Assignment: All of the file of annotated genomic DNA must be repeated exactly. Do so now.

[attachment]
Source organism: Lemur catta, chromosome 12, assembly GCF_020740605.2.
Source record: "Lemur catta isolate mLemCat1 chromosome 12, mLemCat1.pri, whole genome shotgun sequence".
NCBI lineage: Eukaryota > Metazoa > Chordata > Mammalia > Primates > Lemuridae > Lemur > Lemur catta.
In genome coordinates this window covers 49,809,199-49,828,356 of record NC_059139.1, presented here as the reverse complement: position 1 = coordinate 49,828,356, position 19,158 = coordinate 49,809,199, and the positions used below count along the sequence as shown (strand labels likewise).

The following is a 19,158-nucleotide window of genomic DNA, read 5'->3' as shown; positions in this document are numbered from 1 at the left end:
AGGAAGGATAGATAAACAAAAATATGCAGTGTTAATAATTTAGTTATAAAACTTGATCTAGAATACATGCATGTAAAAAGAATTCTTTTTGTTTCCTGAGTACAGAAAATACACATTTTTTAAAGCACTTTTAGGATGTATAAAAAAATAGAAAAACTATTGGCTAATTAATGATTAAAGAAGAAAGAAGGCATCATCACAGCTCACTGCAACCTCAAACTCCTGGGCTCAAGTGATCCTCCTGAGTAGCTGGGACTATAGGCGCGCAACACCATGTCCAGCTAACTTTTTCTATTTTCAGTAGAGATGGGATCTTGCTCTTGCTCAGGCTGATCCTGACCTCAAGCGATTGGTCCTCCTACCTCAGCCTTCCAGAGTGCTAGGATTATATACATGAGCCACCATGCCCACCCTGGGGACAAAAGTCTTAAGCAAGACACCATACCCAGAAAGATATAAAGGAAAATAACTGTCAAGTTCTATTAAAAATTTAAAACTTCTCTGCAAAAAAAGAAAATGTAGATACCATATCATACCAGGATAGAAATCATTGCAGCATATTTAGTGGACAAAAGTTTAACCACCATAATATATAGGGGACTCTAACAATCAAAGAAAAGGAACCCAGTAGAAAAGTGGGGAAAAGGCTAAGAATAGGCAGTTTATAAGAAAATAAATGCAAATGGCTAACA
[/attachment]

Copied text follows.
Source organism: Lemur catta, chromosome 12, assembly GCF_020740605.2.
Source record: "Lemur catta isolate mLemCat1 chromosome 12, mLemCat1.pri, whole genome shotgun sequence".
NCBI lineage: Eukaryota > Metazoa > Chordata > Mammalia > Primates > Lemuridae > Lemur > Lemur catta.
In genome coordinates this window covers 49,809,199-49,828,356 of record NC_059139.1, presented here as the reverse complement: position 1 = coordinate 49,828,356, position 19,158 = coordinate 49,809,199, and the positions used below count along the sequence as shown (strand labels likewise).

The following is a 19,158-nucleotide window of genomic DNA, read 5'->3' as shown; positions in this document are numbered from 1 at the left end:
AGGAAGGATAGATAAACAAAAATATGCAGTGTTAATAATTTAGTTATAAAACTTGATCTAGAATACATGCATGTAAAAAGAATTCTTTTTGTTTCCTGAGTACAGAAAATACACATTTTTTAAAGCACTTTTAGGATGTATAAAAAAATAGAAAAACTATTGGCTAATTAATGATTAAAGAAGAAAGAAGGCATCATCACAGCTCACTGCAACCTCAAACTCCTGGGCTCAAGTGATCCTCCTGAGTAGCTGGGACTATAGGCGCGCAACACCATGTCCAGCTAACTTTTTCTATTTTCAGTAGAGATGGGATCTTGCTCTTGCTCAGGCTGATCCTGACCTCAAGCGATTGGTCCTCCTACCTCAGCCTTCCAGAGTGCTAGGATTATATACATGAGCCACCATGCCCACCCTGGGGACAAAAGTCTTAAGCAAGACACCATACCCAGAAAGATATAAAGGAAAATAACTGTCAAGTTCTATTAAAAATTTAAAACTTCTCTGCAAAAAAAGAAAATGTAGATACCATATCATACCAGGATAGAAATCATTGCAGCATATTTAGTGGACAAAAGTTTAACCACCATAATATATAGGGGACTCTAACAATCAAAGAAAAGGAACCCAGTAGAAAAGTGGGGAAAAGGCTAAGAATAGGCAGTTTATAAGAAAATAAATGCAAATGGCTAACA